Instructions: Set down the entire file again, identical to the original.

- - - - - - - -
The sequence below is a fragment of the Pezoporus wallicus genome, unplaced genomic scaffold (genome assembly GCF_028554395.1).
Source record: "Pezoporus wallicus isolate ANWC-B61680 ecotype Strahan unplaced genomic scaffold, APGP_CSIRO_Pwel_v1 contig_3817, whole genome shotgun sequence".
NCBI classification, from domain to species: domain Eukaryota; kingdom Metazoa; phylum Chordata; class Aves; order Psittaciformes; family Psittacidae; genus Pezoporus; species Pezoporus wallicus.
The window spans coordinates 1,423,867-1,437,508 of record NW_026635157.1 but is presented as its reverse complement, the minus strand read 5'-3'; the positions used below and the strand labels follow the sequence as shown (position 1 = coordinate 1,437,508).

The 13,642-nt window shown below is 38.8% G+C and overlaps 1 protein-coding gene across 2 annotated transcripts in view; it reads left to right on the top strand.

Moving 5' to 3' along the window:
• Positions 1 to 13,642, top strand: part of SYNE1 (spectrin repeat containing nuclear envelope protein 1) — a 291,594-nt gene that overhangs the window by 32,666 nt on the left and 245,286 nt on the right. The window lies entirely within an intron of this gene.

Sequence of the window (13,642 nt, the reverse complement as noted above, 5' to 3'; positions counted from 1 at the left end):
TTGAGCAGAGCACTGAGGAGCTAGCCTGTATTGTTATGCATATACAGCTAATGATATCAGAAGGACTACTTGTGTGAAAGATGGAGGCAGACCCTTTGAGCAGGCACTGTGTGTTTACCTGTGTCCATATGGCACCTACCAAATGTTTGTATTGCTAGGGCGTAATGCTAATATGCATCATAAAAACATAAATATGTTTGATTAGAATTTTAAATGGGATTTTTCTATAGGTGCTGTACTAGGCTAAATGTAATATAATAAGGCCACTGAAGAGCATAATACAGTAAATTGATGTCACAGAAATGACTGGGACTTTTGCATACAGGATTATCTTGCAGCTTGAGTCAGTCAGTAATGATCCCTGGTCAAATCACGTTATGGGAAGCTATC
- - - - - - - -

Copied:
The sequence below is a fragment of the Pezoporus wallicus genome, unplaced genomic scaffold (genome assembly GCF_028554395.1).
Source record: "Pezoporus wallicus isolate ANWC-B61680 ecotype Strahan unplaced genomic scaffold, APGP_CSIRO_Pwel_v1 contig_3817, whole genome shotgun sequence".
NCBI classification, from domain to species: domain Eukaryota; kingdom Metazoa; phylum Chordata; class Aves; order Psittaciformes; family Psittacidae; genus Pezoporus; species Pezoporus wallicus.
The window spans coordinates 1,423,867-1,437,508 of record NW_026635157.1 but is presented as its reverse complement, the minus strand read 5'-3'; the positions used below and the strand labels follow the sequence as shown (position 1 = coordinate 1,437,508).

The 13,642-nt window shown below is 38.8% G+C and overlaps 1 protein-coding gene across 2 annotated transcripts in view; it reads left to right on the top strand.

Moving 5' to 3' along the window:
• Positions 1 to 13,642, top strand: part of SYNE1 (spectrin repeat containing nuclear envelope protein 1) — a 291,594-nt gene that overhangs the window by 32,666 nt on the left and 245,286 nt on the right. The window lies entirely within an intron of this gene.

Sequence of the window (13,642 nt, the reverse complement as noted above, 5' to 3'; positions counted from 1 at the left end):
TTGAGCAGAGCACTGAGGAGCTAGCCTGTATTGTTATGCATATACAGCTAATGATATCAGAAGGACTACTTGTGTGAAAGATGGAGGCAGACCCTTTGAGCAGGCACTGTGTGTTTACCTGTGTCCATATGGCACCTACCAAATGTTTGTATTGCTAGGGCGTAATGCTAATATGCATCATAAAAACATAAATATGTTTGATTAGAATTTTAAATGGGATTTTTCTATAGGTGCTGTACTAGGCTAAATGTAATATAATAAGGCCACTGAAGAGCATAATACAGTAAATTGATGTCACAGAAATGACTGGGACTTTTGCATACAGGATTATCTTGCAGCTTGAGTCAGTCAGTAATGATCCCTGGTCAAATCACGTTATGGGAAGCTATC